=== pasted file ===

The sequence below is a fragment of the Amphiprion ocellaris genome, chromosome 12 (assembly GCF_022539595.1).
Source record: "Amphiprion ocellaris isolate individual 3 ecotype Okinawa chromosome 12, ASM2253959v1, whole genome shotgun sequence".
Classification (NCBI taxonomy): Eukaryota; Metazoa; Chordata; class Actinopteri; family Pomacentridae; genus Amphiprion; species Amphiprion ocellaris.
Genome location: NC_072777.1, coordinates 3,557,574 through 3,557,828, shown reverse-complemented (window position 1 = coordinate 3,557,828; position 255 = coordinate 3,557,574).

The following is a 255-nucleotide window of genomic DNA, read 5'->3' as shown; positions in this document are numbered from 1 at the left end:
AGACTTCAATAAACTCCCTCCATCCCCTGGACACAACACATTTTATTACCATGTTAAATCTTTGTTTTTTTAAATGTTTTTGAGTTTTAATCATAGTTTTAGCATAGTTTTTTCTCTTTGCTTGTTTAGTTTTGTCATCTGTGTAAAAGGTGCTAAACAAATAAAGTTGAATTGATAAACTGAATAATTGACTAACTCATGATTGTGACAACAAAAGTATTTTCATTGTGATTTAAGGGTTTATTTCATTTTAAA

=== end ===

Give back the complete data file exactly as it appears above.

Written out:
The sequence below is a fragment of the Amphiprion ocellaris genome, chromosome 12 (assembly GCF_022539595.1).
Source record: "Amphiprion ocellaris isolate individual 3 ecotype Okinawa chromosome 12, ASM2253959v1, whole genome shotgun sequence".
Classification (NCBI taxonomy): Eukaryota; Metazoa; Chordata; class Actinopteri; family Pomacentridae; genus Amphiprion; species Amphiprion ocellaris.
Genome location: NC_072777.1, coordinates 3,557,574 through 3,557,828, shown reverse-complemented (window position 1 = coordinate 3,557,828; position 255 = coordinate 3,557,574).

The following is a 255-nucleotide window of genomic DNA, read 5'->3' as shown; positions in this document are numbered from 1 at the left end:
AGACTTCAATAAACTCCCTCCATCCCCTGGACACAACACATTTTATTACCATGTTAAATCTTTGTTTTTTTAAATGTTTTTGAGTTTTAATCATAGTTTTAGCATAGTTTTTTCTCTTTGCTTGTTTAGTTTTGTCATCTGTGTAAAAGGTGCTAAACAAATAAAGTTGAATTGATAAACTGAATAATTGACTAACTCATGATTGTGACAACAAAAGTATTTTCATTGTGATTTAAGGGTTTATTTCATTTTAAA